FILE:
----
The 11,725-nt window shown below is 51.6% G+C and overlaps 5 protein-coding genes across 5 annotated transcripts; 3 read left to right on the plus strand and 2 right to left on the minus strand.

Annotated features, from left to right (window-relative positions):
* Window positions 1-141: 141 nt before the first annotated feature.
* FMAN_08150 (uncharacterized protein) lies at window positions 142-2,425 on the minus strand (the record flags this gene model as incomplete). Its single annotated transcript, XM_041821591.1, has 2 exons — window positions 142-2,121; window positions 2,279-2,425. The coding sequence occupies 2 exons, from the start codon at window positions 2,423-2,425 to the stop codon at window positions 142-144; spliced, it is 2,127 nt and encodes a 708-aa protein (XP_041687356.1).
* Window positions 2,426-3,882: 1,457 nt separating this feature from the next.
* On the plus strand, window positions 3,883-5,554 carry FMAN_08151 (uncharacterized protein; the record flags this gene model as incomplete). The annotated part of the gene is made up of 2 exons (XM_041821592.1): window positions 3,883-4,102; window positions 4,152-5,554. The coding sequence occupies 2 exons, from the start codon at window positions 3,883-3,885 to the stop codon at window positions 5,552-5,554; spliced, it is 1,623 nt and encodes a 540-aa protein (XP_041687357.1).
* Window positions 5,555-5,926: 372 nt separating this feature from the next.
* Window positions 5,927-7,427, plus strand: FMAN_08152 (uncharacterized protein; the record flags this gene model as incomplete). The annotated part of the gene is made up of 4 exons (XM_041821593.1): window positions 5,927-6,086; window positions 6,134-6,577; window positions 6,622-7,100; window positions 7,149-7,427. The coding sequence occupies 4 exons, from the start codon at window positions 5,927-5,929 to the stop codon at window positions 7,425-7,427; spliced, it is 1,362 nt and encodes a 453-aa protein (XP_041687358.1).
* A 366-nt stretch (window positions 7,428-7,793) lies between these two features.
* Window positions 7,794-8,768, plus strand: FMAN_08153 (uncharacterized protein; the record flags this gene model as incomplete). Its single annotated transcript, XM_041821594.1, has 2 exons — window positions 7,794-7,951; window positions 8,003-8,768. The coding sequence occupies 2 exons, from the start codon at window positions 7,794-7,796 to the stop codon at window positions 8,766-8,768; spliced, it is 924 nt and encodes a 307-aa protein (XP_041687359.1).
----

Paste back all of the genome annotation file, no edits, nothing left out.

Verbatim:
The 11,725-nt window shown below is 51.6% G+C and overlaps 5 protein-coding genes across 5 annotated transcripts; 3 read left to right on the plus strand and 2 right to left on the minus strand.

Annotated features, from left to right (window-relative positions):
* Window positions 1-141: 141 nt before the first annotated feature.
* FMAN_08150 (uncharacterized protein) lies at window positions 142-2,425 on the minus strand (the record flags this gene model as incomplete). Its single annotated transcript, XM_041821591.1, has 2 exons — window positions 142-2,121; window positions 2,279-2,425. The coding sequence occupies 2 exons, from the start codon at window positions 2,423-2,425 to the stop codon at window positions 142-144; spliced, it is 2,127 nt and encodes a 708-aa protein (XP_041687356.1).
* Window positions 2,426-3,882: 1,457 nt separating this feature from the next.
* On the plus strand, window positions 3,883-5,554 carry FMAN_08151 (uncharacterized protein; the record flags this gene model as incomplete). The annotated part of the gene is made up of 2 exons (XM_041821592.1): window positions 3,883-4,102; window positions 4,152-5,554. The coding sequence occupies 2 exons, from the start codon at window positions 3,883-3,885 to the stop codon at window positions 5,552-5,554; spliced, it is 1,623 nt and encodes a 540-aa protein (XP_041687357.1).
* Window positions 5,555-5,926: 372 nt separating this feature from the next.
* Window positions 5,927-7,427, plus strand: FMAN_08152 (uncharacterized protein; the record flags this gene model as incomplete). The annotated part of the gene is made up of 4 exons (XM_041821593.1): window positions 5,927-6,086; window positions 6,134-6,577; window positions 6,622-7,100; window positions 7,149-7,427. The coding sequence occupies 4 exons, from the start codon at window positions 5,927-5,929 to the stop codon at window positions 7,425-7,427; spliced, it is 1,362 nt and encodes a 453-aa protein (XP_041687358.1).
* A 366-nt stretch (window positions 7,428-7,793) lies between these two features.
* Window positions 7,794-8,768, plus strand: FMAN_08153 (uncharacterized protein; the record flags this gene model as incomplete). Its single annotated transcript, XM_041821594.1, has 2 exons — window positions 7,794-7,951; window positions 8,003-8,768. The coding sequence occupies 2 exons, from the start codon at window positions 7,794-7,796 to the stop codon at window positions 8,766-8,768; spliced, it is 924 nt and encodes a 307-aa protein (XP_041687359.1).